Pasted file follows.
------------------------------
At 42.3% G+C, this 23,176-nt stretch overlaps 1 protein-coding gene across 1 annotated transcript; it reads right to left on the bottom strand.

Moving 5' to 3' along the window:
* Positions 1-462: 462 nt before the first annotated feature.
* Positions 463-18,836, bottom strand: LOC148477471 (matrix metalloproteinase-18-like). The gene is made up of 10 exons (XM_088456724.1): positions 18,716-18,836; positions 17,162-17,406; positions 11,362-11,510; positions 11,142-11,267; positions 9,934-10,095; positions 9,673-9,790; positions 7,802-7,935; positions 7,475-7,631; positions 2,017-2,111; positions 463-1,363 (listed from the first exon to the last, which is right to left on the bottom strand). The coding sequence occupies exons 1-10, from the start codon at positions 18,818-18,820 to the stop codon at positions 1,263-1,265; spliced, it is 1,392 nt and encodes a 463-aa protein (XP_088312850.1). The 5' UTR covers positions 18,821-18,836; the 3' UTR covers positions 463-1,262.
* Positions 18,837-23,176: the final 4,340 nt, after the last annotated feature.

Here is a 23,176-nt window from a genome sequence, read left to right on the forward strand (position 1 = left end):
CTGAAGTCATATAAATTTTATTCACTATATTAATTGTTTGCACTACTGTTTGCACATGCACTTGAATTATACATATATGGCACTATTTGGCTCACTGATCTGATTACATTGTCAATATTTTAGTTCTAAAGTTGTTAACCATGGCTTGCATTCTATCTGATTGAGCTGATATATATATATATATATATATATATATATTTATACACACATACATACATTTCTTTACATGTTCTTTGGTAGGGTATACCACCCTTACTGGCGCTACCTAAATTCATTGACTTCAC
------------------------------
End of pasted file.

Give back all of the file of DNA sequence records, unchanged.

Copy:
At 42.3% G+C, this 23,176-nt stretch overlaps 1 protein-coding gene across 1 annotated transcript; it reads right to left on the bottom strand.

Moving 5' to 3' along the window:
* Positions 1-462: 462 nt before the first annotated feature.
* Positions 463-18,836, bottom strand: LOC148477471 (matrix metalloproteinase-18-like). The gene is made up of 10 exons (XM_088456724.1): positions 18,716-18,836; positions 17,162-17,406; positions 11,362-11,510; positions 11,142-11,267; positions 9,934-10,095; positions 9,673-9,790; positions 7,802-7,935; positions 7,475-7,631; positions 2,017-2,111; positions 463-1,363 (listed from the first exon to the last, which is right to left on the bottom strand). The coding sequence occupies exons 1-10, from the start codon at positions 18,818-18,820 to the stop codon at positions 1,263-1,265; spliced, it is 1,392 nt and encodes a 463-aa protein (XP_088312850.1). The 5' UTR covers positions 18,821-18,836; the 3' UTR covers positions 463-1,262.
* Positions 18,837-23,176: the final 4,340 nt, after the last annotated feature.

Here is a 23,176-nt window from a genome sequence, read left to right on the forward strand (position 1 = left end):
CTGAAGTCATATAAATTTTATTCACTATATTAATTGTTTGCACTACTGTTTGCACATGCACTTGAATTATACATATATGGCACTATTTGGCTCACTGATCTGATTACATTGTCAATATTTTAGTTCTAAAGTTGTTAACCATGGCTTGCATTCTATCTGATTGAGCTGATATATATATATATATATATATATATATATTTATACACACATACATACATTTCTTTACATGTTCTTTGGTAGGGTATACCACCCTTACTGGCGCTACCTAAATTCATTGACTTCAC